Books

#FutureChat: Authors in the hot zone

Each Friday, join us for a #FutureChat session, live on Twitter, at 4 p.m. London time, 11 a.m. New York time, 8 a.m. Los Angeles, 5 p.m. Berlin, 3 p.m. GMT. 

Crazy from the heat Read more »

#FutureChat recap: Can publishers compete with Amazon?

When we asked The FutureBook readers to add their voices to a week already loud with news of Amazon, our live #FutureChat discussion turned out to be a fine warm-up for the next Bookseller essay-writing competition (deadline 18 July):

Can publishers compete with Amazon?

The tone of the group's lively conversation was less contentious than pointed, as in author Heather Sunseri's comments: Read more »

Forget the Rubicon: #FutureChat crosses the Amazon

Each Friday, join us for a #FutureChat session, live on Twitter, at 4 p.m. London time, 11 a.m. New York time, 8 a.m. Los Angeles, 5 p.m. Berlin, 3 p.m. GMT.
Read more »

Faber's Griffiths on audio at FutureBook Hack: Listen for the consumer

“Who, exactly, are you going to inspire to buy audio?”

“In 23 years, I’ve never heard anyone say, ‘Have you heard the new Zadie Smith?’”

A compelling, even moving appeal has come from Hannah Griffiths, Faber & Faber’s publishing director, at the weekend’s FutureBook Hack – the UK’s first industry-wide publishing hackathon. The event is presented by The Bookseller in association with publisher-partners, including Faber, as well as a host of sponsors. Read more »

What’s Love Got To Do With It? by @Tom_Chalmers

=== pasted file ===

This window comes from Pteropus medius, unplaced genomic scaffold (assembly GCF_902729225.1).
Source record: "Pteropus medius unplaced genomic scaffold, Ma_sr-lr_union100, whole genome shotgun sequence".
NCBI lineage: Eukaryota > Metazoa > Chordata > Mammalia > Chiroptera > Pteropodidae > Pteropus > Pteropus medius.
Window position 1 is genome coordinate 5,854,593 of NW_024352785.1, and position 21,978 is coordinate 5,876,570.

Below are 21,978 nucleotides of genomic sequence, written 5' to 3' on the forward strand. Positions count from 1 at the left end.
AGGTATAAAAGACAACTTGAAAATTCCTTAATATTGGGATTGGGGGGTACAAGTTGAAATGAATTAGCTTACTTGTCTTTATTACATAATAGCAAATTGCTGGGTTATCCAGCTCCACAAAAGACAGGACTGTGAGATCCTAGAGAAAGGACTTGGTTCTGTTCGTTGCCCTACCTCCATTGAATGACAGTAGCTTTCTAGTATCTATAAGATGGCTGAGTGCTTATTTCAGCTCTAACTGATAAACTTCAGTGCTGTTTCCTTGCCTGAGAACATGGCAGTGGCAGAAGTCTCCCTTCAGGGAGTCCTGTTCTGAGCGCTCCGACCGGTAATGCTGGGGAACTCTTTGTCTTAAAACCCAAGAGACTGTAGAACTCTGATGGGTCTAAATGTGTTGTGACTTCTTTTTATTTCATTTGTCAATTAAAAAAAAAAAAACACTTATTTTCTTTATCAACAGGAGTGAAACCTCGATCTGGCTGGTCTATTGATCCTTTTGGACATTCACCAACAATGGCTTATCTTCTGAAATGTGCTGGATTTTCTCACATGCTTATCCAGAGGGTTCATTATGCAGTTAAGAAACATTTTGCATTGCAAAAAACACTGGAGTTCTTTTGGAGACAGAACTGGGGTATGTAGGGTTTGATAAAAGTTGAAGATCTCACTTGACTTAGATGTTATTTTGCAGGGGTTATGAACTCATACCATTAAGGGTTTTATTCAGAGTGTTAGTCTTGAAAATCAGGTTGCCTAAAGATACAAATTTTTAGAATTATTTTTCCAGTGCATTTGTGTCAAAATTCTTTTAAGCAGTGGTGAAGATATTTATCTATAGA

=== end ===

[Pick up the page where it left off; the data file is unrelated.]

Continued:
The book world is undoubtedly a passion industry – writers are usually driven by aspiration, publishers should be fuelled by creativity in producing the best books they possibly can, and a love of books must be fundamental to any bookseller. Read more »

How do you make money when everything is going free?

Stop worrying about the price of books, or music, or art, going to zero. It’s happening. It’s happened. There is no going back.

So now that we’ve accepted that, how do we answer the really interesting question of the twenty-first century: how do we take advantage of the unique, amazing features of a connected society to finance the profitable creation of art and culture? Read more »

Crap Towns returns

One of the strange things about being a pioneer is that you don’t know you’re doing it. This time ten years ago, I was nervously awaiting the release of Crap Towns and to me it seemed like just another book. It was one that was obviously important to me personally, and one that I hoped would make people laugh and strike a few chords and possibly give a few corrupt local politicians and hopeless MPs a kick up the backside. But that was about as far as my thinking went. Read more »

We STILL Need To Talk About Culture

With the London Book Fair ahead of me, and with it a debate on Amazon’s role in the publishing industry, I’ve been asking myself a few questions (which is as weird as it sounds by the way) about our industry.

The question I keep coming back to is culture, specifically the culture that dominates the publishing workforce. Lots has been said about the new skillset that publishers require, but not so much about the new culture publishers require. The one is irrelevant without the other. Read more »

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